In an important decision this summer, the First Court of Appeals of Texas in Houston dismissed the murder conviction against Cameron Moon, who was sixteen years old at the time he was accused of shooting and killing Christopher Seabrook. The Court of Appeals concluded the juvenile court did not have legally sufficient evidence to certify Moon as an adult. This is the first time in 25 years that an appellate court has overturned a juvenile court’s decision to certify a juvenile as an adult.
Every state has a process that allows the prosecutor to move to transfer a juvenile defendant to adult court. This is what we refer to as adult certification. Proponents of adult certification argue that the possibility of being tried as an adult deters juveniles from committing serious crimes; however, it is very unlikely that adult certification serves as a deterrent to young people. They either don’t know about the law or they don’t have the ability to appreciate its impact on their lives. After all, the underlying rationale for a juvenile justice system separate from the criminal justice system is because society recognizes that young people do not have the capacity to make fully informed and well-reasoned decisions. Science on childhood development also backs this up. According to findings by the National Institute of Health, a person’s brain does not fully develop until he is in his early 20s. Interestingly, the very last parts of the brain to develop are the parts of the brain responsible for controlling impulses and planning ahead. Anyone who spends any significant amount of time around children understands that children, including teenagers, should not be held to the same standard of reasoning as adults.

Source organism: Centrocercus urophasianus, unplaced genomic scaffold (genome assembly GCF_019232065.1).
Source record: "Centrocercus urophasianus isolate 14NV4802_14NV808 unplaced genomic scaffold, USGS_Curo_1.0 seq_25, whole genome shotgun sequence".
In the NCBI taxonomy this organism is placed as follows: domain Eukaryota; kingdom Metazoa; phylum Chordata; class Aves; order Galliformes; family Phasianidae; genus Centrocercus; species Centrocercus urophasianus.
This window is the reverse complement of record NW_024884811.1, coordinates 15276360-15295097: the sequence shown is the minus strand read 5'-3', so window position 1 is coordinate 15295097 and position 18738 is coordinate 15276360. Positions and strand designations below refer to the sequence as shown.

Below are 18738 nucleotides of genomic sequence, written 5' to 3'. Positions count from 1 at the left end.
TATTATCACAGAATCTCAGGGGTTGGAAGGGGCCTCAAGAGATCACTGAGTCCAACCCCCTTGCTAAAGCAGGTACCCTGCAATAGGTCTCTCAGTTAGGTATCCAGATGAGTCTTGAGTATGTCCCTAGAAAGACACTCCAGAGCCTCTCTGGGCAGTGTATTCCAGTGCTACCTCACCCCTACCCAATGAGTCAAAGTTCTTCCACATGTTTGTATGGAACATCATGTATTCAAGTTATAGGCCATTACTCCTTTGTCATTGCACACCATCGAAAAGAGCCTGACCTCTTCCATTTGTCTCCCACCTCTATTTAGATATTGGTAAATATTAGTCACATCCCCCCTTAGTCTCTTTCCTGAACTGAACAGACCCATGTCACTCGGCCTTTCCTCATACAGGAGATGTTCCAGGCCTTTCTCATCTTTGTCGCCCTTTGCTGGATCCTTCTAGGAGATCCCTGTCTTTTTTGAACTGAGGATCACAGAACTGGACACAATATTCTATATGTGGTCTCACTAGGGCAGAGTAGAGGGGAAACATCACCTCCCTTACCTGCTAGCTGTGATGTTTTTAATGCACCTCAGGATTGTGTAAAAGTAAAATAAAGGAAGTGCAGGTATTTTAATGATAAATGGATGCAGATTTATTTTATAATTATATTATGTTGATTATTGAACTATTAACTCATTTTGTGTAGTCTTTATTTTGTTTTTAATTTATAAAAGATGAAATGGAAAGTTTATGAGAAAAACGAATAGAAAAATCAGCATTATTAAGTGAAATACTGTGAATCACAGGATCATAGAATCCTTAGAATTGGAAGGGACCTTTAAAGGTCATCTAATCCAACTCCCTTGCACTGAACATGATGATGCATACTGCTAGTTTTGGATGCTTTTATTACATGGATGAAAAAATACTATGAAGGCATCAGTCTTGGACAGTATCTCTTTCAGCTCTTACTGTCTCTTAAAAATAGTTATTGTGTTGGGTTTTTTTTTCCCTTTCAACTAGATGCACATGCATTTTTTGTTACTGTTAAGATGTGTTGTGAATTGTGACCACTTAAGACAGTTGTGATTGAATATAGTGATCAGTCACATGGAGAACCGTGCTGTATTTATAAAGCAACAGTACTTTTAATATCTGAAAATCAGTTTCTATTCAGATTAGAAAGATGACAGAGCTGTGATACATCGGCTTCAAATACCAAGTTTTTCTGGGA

Certifying a juvenile as an adult has three significant consequences. First, it means the child will be tried and sentenced as an adult and go to adult prison. The only sentences that can’t be imposed on a child certified as an adult are the death penalty and life without parole. Children in adult prisons face a whole world of dangers. As a result, prison policy is to hold the juvenile in solitary confinement during this time. This can mean a 14 year old being held in solitary confinement for several years while waiting for a verdict. There are numerous studies about the negative effect of solitary confinement on mental health, especially for juveniles. Second, this decision ultimately affects the likelihood this young person will be rehabilitated. Studies show that children in adult jails and prisons have higher recidivism rates than youth in juvenile facilities, as well as higher rates of physical and sexual abuse and suicide. Finally, a juvenile can only appeal adult certification after he or she is tried and convicted for the offense as an adult. By the time the juvenile even has the opportunity to appeal the adult certification, he is most likely now 17 or older and considered an adult. The prosecutor can then decide to use a different provision of the statute that allows adults to be tried as adults for crimes they committed when they were kids. So the State essentially gets two bites at the apple.
Cameron Moon successfully appealed the adult certification because of the individual circumstances of the case, and not just the facts of the crime. The evidence on record just did not support certifying Moon as an adult. It is unclear right now whether the Court of Criminal Appeals will look at the case, but no matter what happens, prosecutors and juvenile court judges are on notice that adult certification must take into account the particular circumstances of each individual child.
Listen to our radio commentary on adult certification below.